Yelp Sues Law Firm For Posting Fake Reviews

from the be-careful-what-you-review dept

Fake reviews online are something many people have just come to expect. Just recently we discussed an example of where it was obvious there were a ton of fake reviews on Amazon.com. Many sites that include user reviews work pretty hard to scrub the obviously fake ones, but it appears Yelp has taken that to a new level, deciding to sue a law firm for posting fake reviews. It should be noted that this same law firm, McMillan Group, previously had sued Yelp, claiming that it had been "coerced" into buying ads to get favorable reviews, so you could argue that there's a reason this particular firm was targeted. But, either way, it raises some fairly interesting legal questions.

Specifically, Yelp is arguing that when McMillan employees created fake accounts in order to post bogus positive reviews for their own firm, they violated the terms of service of the site. Thankfully, (unlike Craigslist), Yelp doesn't try to argue that violating the TOS is a CFAA violation. Instead, the lawsuit focuses on some specific charges including breach of contract, intentional interference with contractual relations, unfair competition and false advertising.

The filing details, rather comprehensively, how over a period of a few months, it appears that employees at the firm created accounts and immediately posted positive reviews of the firm, sometimes claiming things that are unlikely to be true. For example, certain users claim to be clients of the firm, which focuses on bankruptcy law, and then point out that the individuals in question have never filed for bankruptcy. There's also an amusing bit in which four accounts are created, one after the other, from a McMillan IP address, each leaving very positive reviews within minutes of creation, then logging out right before another account is created. And, of course, none of those accounts ever logged back in. Oh, and two of the accounts created one after the other started their posts with the identical sentence, including a typo:
They promissed [sic] me a fresh start through a Chapter 7 Bankruptcy and I got it.
Same exact sentence in both, one posted right after the other, but with different names and different accounts. Throughout the filing, you realize that these attempts to fake reviews are so hamhanded, that they were clearly done by someone who has no idea how to cover their own tracks. There were lots of cases of using the same IP address which was already associated with the company. In another case, the same email address is used for multiple accounts. It's as if they don't realize that Yelp can check these things.

No matter what, this should be an interesting lawsuit. While it does seem pretty clear that Yelp has caught this firm red-handed writing fake reviews, there are some pretty big questions as to whether or not that's actually a legal offense for the courts to sort out. There's a part of me that thinks that Yelp has every right to take action on its own site against those reviews and reviewers -- such as deleting the reviews and banning the reviewers -- but making the legal claims stick feels like a pretty big stretch. Also, some of the reviews they complain about don't even seem that questionable -- such as the so-called "circle of local lawyers" in San Diego who all reviewed each other. In some cases, those reviews just say things about how they recommend their own clients to those other lawyers when an issue comes up (such as bankruptcy) that another lawyer specializes in. That may actually be completely accurate.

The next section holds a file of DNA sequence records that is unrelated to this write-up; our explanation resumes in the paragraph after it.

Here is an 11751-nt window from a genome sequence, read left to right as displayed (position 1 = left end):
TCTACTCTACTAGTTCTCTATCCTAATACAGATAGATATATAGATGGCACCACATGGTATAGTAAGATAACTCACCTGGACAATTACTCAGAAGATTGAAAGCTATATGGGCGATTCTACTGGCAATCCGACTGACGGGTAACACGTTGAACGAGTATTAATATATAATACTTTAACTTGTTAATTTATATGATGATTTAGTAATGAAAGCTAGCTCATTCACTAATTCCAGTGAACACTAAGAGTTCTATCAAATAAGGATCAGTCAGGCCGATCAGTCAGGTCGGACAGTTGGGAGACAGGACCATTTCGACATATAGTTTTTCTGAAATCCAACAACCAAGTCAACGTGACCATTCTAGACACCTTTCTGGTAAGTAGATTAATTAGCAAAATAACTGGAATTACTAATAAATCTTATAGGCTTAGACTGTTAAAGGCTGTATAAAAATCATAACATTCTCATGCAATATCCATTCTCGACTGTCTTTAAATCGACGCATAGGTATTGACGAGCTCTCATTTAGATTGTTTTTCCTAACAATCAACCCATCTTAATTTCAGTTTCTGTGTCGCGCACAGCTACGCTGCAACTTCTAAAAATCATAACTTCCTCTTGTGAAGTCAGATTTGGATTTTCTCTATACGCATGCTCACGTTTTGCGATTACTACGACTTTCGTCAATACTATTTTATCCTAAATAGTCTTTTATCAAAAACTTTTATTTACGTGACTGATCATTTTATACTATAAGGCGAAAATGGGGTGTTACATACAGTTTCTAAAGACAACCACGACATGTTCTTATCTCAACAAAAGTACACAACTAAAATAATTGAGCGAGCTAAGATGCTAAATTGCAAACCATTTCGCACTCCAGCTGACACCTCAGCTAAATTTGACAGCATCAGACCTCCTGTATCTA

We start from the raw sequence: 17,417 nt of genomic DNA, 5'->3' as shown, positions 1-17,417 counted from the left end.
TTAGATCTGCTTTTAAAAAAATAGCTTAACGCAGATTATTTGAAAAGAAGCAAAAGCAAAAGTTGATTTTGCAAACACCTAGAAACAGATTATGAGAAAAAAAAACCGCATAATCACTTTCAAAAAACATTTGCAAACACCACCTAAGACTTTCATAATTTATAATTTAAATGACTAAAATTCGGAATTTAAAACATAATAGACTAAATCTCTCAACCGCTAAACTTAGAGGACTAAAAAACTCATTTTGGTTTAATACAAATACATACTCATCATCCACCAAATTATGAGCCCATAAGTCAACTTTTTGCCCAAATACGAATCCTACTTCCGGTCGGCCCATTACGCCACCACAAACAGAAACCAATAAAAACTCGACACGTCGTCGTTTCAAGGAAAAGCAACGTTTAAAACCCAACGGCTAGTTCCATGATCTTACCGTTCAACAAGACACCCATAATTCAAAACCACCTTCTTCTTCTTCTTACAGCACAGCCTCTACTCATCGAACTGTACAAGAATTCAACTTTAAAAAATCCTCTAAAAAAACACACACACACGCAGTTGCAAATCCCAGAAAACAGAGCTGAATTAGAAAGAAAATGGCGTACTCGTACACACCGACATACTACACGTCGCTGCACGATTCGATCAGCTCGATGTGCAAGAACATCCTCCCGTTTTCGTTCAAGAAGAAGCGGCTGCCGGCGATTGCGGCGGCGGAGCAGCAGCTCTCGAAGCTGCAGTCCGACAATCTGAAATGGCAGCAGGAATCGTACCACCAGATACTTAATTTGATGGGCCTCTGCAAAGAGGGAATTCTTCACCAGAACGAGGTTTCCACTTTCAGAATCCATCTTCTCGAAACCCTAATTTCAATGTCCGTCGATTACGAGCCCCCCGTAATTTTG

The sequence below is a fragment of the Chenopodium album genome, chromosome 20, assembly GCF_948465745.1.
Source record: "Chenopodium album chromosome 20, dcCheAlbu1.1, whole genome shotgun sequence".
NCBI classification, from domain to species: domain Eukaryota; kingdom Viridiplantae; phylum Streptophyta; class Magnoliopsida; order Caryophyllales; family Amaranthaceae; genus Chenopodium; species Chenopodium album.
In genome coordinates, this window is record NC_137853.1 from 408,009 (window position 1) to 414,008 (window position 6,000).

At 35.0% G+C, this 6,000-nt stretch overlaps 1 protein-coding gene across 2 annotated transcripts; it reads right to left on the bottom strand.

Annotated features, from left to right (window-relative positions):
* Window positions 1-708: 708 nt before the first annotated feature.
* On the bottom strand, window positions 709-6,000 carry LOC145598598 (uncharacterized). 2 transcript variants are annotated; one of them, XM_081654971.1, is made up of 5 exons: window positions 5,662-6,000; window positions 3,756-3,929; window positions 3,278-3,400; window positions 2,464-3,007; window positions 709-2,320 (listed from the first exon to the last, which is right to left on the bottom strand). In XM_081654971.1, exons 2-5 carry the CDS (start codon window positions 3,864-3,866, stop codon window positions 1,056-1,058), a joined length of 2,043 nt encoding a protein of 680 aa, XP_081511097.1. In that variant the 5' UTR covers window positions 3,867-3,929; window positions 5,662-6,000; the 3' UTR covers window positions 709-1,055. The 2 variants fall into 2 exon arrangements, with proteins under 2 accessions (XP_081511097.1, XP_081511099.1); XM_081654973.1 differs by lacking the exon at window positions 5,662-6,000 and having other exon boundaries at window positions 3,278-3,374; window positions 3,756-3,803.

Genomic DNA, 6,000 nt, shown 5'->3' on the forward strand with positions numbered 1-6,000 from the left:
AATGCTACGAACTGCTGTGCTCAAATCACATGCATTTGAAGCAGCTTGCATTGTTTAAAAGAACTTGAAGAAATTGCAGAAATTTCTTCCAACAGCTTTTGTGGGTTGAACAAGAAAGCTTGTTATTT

There may be something to the fact that lawyer advertisements tend to be much more heavily regulated, so I could see a potential issue with false advertising, but I'm not sure that that's an issue for Yelp to take up directly, rather than whoever's in charge of making sure lawyers are advertising within the limitations of existing regulations. There's also some potential argument that a customer of the law firm could have standing to argue that they were harmed after believing fake reviews (though, even that's a stretch), but to argue that Yelp itself is harmed is, again, a bigger stretch (not impossible, but not a slam dunk).

None of this is a defense of the actions of whoever wrote those reviews, as it appears there's fairly strong evidence that the reviews are faked, I'm just not convinced that means it violates the law.

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  1. icon
    Mike Masnick (profile), 9 Sep 2013 @ 3:32pm

    Re: Re: Decreasing Yelp Value both perceived & monetary

    Spot on. In the main, the suit is for breach of contract, and the contract (ToS) says that you can't do things that undermine the value of the site for others.

    Are you comfortable saying that a TOS is the equivalent of a signed contract? I realize some courts have said that, but I'm a bit uncomfortable saying that when no one reads them and there's no actual signature involved.

    Less spot-on is MikeM's take: "I'm just not convinced that means it violates the law." A contract is private law, and, while a court will decide officially if it does, it seems pretty apparent that the fake posts violate that law. (MikeM's take is appropriately equivocal to the extent it deals with statutes regulating advertising.)

    Again, I'm less comfortable with jumping to the point of saying that a TOS is no different than a standard contract, and I'm also slightly troubled by the idea that people can be brought to court for merely violating a TOS.

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